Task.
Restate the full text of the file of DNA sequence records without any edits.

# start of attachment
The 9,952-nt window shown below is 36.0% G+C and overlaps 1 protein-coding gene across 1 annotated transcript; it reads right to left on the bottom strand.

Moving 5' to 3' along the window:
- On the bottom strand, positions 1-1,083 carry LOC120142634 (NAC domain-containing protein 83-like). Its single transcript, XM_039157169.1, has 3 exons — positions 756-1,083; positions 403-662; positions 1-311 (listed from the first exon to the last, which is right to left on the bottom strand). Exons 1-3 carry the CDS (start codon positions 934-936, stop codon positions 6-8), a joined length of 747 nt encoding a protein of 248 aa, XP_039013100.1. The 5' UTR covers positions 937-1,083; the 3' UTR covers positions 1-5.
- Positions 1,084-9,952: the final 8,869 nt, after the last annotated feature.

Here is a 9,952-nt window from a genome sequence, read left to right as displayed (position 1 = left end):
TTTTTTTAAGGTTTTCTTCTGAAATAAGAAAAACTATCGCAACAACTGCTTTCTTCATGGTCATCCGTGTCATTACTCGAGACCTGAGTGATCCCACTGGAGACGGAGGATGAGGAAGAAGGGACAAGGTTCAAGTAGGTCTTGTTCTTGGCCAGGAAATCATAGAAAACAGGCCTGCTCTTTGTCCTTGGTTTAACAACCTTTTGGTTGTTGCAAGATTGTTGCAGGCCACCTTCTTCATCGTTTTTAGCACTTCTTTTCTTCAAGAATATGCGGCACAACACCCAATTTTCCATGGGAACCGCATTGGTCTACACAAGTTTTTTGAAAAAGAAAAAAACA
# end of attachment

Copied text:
The 9,952-nt window shown below is 36.0% G+C and overlaps 1 protein-coding gene across 1 annotated transcript; it reads right to left on the bottom strand.

Moving 5' to 3' along the window:
- On the bottom strand, positions 1-1,083 carry LOC120142634 (NAC domain-containing protein 83-like). Its single transcript, XM_039157169.1, has 3 exons — positions 756-1,083; positions 403-662; positions 1-311 (listed from the first exon to the last, which is right to left on the bottom strand). Exons 1-3 carry the CDS (start codon positions 934-936, stop codon positions 6-8), a joined length of 747 nt encoding a protein of 248 aa, XP_039013100.1. The 5' UTR covers positions 937-1,083; the 3' UTR covers positions 1-5.
- Positions 1,084-9,952: the final 8,869 nt, after the last annotated feature.

Here is a 9,952-nt window from a genome sequence, read left to right as displayed (position 1 = left end):
TTTTTTTAAGGTTTTCTTCTGAAATAAGAAAAACTATCGCAACAACTGCTTTCTTCATGGTCATCCGTGTCATTACTCGAGACCTGAGTGATCCCACTGGAGACGGAGGATGAGGAAGAAGGGACAAGGTTCAAGTAGGTCTTGTTCTTGGCCAGGAAATCATAGAAAACAGGCCTGCTCTTTGTCCTTGGTTTAACAACCTTTTGGTTGTTGCAAGATTGTTGCAGGCCACCTTCTTCATCGTTTTTAGCACTTCTTTTCTTCAAGAATATGCGGCACAACACCCAATTTTCCATGGGAACCGCATTGGTCTACACAAGTTTTTTGAAAAAGAAAAAAACA